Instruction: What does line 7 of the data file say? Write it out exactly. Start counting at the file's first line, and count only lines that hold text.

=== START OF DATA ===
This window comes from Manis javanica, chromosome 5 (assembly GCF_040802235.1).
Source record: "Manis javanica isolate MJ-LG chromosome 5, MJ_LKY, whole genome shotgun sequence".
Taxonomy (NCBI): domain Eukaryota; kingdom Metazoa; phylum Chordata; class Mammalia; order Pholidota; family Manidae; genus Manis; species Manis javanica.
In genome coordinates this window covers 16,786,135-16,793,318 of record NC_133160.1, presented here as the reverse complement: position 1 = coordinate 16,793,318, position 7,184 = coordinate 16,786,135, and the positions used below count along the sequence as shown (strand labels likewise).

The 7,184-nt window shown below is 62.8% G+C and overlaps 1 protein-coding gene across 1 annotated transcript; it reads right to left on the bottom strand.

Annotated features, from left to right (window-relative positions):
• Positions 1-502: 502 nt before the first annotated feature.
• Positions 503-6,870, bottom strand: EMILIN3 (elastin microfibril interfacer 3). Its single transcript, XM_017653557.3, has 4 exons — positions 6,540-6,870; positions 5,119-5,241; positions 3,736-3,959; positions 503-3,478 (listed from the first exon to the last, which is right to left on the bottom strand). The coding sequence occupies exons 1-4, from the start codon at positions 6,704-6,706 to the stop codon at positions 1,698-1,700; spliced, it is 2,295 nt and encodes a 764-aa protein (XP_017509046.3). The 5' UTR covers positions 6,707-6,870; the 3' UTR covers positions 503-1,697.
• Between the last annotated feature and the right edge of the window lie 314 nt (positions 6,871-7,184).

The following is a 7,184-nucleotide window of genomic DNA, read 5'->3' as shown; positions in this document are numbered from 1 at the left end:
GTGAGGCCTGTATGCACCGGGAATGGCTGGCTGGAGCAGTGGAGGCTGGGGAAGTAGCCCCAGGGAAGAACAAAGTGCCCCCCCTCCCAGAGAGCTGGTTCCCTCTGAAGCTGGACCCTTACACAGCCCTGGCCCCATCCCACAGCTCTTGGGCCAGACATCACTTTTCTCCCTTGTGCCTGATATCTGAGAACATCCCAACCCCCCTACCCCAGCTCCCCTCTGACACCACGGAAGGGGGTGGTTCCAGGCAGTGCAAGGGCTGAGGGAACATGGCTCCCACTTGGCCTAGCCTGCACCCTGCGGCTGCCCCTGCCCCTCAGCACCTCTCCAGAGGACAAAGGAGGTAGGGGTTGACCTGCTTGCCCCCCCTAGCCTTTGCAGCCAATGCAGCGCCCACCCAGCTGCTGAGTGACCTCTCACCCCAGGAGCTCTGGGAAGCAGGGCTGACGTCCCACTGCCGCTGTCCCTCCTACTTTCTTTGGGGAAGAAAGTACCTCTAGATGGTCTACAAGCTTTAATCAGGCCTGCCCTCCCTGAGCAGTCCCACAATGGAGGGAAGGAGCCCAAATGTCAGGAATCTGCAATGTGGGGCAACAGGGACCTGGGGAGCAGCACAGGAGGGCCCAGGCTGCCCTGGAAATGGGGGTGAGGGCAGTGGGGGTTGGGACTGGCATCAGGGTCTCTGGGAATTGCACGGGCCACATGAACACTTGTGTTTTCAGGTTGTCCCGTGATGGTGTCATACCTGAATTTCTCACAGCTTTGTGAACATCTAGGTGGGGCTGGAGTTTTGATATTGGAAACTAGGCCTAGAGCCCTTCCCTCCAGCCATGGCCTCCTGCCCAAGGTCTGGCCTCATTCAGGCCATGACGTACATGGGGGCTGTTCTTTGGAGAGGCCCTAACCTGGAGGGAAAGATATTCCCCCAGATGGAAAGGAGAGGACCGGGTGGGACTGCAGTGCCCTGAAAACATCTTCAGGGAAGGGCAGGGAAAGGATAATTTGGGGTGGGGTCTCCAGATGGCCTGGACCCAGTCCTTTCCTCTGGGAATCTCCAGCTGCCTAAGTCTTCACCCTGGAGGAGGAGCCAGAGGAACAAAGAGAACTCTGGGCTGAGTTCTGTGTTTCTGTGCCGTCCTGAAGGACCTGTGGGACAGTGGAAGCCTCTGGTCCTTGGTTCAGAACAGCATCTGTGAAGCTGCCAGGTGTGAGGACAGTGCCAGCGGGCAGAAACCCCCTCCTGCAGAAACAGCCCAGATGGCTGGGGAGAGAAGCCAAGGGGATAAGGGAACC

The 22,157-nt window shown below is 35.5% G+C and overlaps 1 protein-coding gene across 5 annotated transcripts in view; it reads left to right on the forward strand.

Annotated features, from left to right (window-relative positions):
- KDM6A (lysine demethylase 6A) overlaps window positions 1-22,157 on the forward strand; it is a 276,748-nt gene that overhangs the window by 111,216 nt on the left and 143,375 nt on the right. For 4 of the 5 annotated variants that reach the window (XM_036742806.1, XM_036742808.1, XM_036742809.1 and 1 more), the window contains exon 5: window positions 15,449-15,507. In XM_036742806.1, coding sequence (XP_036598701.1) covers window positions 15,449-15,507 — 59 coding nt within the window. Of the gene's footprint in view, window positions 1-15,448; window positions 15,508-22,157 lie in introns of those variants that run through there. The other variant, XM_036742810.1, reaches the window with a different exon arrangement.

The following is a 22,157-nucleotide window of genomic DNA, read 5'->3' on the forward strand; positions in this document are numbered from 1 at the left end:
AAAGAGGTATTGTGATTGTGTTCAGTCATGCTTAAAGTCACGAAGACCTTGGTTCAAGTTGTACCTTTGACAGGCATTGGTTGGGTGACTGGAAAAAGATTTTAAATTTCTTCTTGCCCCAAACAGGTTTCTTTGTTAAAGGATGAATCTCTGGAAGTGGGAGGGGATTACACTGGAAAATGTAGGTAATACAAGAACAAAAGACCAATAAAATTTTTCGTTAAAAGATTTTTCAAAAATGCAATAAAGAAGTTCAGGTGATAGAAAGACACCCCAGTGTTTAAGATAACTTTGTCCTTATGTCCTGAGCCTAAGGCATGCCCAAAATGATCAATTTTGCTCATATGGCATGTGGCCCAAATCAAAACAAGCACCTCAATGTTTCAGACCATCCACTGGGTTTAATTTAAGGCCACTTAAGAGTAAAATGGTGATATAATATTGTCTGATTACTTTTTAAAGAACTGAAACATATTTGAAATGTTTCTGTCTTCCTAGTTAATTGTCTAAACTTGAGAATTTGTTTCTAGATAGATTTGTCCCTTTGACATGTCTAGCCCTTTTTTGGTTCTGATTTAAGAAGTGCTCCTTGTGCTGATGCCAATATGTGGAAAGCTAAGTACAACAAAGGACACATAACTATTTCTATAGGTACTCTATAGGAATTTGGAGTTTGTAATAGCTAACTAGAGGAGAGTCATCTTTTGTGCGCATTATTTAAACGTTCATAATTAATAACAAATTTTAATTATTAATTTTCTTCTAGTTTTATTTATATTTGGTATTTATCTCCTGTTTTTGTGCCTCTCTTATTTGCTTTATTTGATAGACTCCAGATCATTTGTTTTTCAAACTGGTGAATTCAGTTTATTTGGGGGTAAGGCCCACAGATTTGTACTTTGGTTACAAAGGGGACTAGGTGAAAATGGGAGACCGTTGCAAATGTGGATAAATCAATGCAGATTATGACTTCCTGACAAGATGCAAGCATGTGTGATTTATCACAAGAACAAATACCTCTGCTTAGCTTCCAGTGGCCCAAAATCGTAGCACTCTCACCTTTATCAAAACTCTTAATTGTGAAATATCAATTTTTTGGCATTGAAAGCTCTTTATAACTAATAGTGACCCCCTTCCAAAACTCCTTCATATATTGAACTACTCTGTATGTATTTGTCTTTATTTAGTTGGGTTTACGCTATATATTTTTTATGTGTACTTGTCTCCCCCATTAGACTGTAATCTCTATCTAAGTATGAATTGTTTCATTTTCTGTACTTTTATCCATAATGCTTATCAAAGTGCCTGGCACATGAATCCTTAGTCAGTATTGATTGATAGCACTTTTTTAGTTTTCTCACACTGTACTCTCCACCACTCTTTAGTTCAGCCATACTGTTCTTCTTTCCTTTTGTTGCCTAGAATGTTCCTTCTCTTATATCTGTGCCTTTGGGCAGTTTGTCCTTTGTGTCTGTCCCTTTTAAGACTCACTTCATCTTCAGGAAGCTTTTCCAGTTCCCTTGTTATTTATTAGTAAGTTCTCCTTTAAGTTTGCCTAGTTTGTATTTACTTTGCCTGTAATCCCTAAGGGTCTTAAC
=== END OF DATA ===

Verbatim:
• Positions 1-502: 502 nt before the first annotated feature.